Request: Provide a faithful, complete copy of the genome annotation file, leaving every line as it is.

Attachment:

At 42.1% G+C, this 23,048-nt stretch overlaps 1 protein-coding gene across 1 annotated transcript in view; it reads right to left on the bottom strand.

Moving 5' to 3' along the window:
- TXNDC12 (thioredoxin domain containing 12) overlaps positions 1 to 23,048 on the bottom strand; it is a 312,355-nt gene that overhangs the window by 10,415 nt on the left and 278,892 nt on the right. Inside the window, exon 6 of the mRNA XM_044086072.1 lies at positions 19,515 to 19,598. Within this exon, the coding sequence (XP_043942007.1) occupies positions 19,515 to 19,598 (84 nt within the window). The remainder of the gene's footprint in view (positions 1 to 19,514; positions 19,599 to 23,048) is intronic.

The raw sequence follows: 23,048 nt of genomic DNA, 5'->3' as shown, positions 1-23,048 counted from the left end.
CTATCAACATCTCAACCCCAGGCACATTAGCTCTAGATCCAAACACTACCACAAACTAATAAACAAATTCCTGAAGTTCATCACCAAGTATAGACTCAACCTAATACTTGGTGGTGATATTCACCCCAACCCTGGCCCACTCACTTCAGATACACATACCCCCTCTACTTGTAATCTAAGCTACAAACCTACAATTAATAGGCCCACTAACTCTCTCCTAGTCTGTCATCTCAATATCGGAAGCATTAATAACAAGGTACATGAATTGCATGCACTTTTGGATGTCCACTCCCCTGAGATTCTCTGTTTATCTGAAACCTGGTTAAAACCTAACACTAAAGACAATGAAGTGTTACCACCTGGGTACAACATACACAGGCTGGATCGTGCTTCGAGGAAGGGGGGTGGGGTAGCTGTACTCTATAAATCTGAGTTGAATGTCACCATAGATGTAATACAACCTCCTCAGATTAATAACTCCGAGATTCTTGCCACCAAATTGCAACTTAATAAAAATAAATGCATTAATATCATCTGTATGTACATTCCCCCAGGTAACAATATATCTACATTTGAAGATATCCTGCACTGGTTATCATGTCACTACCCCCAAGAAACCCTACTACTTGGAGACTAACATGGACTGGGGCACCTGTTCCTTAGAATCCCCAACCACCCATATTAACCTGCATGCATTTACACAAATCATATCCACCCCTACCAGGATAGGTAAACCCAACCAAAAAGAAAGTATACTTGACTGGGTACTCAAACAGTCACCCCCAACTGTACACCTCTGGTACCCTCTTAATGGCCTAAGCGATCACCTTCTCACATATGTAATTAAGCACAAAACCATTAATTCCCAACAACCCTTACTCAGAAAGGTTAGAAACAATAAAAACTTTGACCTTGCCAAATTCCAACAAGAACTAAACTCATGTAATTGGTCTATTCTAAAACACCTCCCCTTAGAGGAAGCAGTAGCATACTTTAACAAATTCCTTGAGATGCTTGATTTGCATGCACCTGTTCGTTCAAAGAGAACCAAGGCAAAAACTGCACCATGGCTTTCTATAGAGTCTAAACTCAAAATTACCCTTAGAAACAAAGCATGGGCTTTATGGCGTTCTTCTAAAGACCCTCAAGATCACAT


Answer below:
At 42.1% G+C, this 23,048-nt stretch overlaps 1 protein-coding gene across 1 annotated transcript in view; it reads right to left on the bottom strand.

Moving 5' to 3' along the window:
- TXNDC12 (thioredoxin domain containing 12) overlaps positions 1 to 23,048 on the bottom strand; it is a 312,355-nt gene that overhangs the window by 10,415 nt on the left and 278,892 nt on the right. Inside the window, exon 6 of the mRNA XM_044086072.1 lies at positions 19,515 to 19,598. Within this exon, the coding sequence (XP_043942007.1) occupies positions 19,515 to 19,598 (84 nt within the window). The remainder of the gene's footprint in view (positions 1 to 19,514; positions 19,599 to 23,048) is intronic.

The raw sequence follows: 23,048 nt of genomic DNA, 5'->3' as shown, positions 1-23,048 counted from the left end.
CTATCAACATCTCAACCCCAGGCACATTAGCTCTAGATCCAAACACTACCACAAACTAATAAACAAATTCCTGAAGTTCATCACCAAGTATAGACTCAACCTAATACTTGGTGGTGATATTCACCCCAACCCTGGCCCACTCACTTCAGATACACATACCCCCTCTACTTGTAATCTAAGCTACAAACCTACAATTAATAGGCCCACTAACTCTCTCCTAGTCTGTCATCTCAATATCGGAAGCATTAATAACAAGGTACATGAATTGCATGCACTTTTGGATGTCCACTCCCCTGAGATTCTCTGTTTATCTGAAACCTGGTTAAAACCTAACACTAAAGACAATGAAGTGTTACCACCTGGGTACAACATACACAGGCTGGATCGTGCTTCGAGGAAGGGGGGTGGGGTAGCTGTACTCTATAAATCTGAGTTGAATGTCACCATAGATGTAATACAACCTCCTCAGATTAATAACTCCGAGATTCTTGCCACCAAATTGCAACTTAATAAAAATAAATGCATTAATATCATCTGTATGTACATTCCCCCAGGTAACAATATATCTACATTTGAAGATATCCTGCACTGGTTATCATGTCACTACCCCCAAGAAACCCTACTACTTGGAGACTAACATGGACTGGGGCACCTGTTCCTTAGAATCCCCAACCACCCATATTAACCTGCATGCATTTACACAAATCATATCCACCCCTACCAGGATAGGTAAACCCAACCAAAAAGAAAGTATACTTGACTGGGTACTCAAACAGTCACCCCCAACTGTACACCTCTGGTACCCTCTTAATGGCCTAAGCGATCACCTTCTCACATATGTAATTAAGCACAAAACCATTAATTCCCAACAACCCTTACTCAGAAAGGTTAGAAACAATAAAAACTTTGACCTTGCCAAATTCCAACAAGAACTAAACTCATGTAATTGGTCTATTCTAAAACACCTCCCCTTAGAGGAAGCAGTAGCATACTTTAACAAATTCCTTGAGATGCTTGATTTGCATGCACCTGTTCGTTCAAAGAGAACCAAGGCAAAAACTGCACCATGGCTTTCTATAGAGTCTAAACTCAAAATTACCCTTAGAAACAAAGCATGGGCTTTATGGCGTTCTTCTAAAGACCCTCAAGATCACAT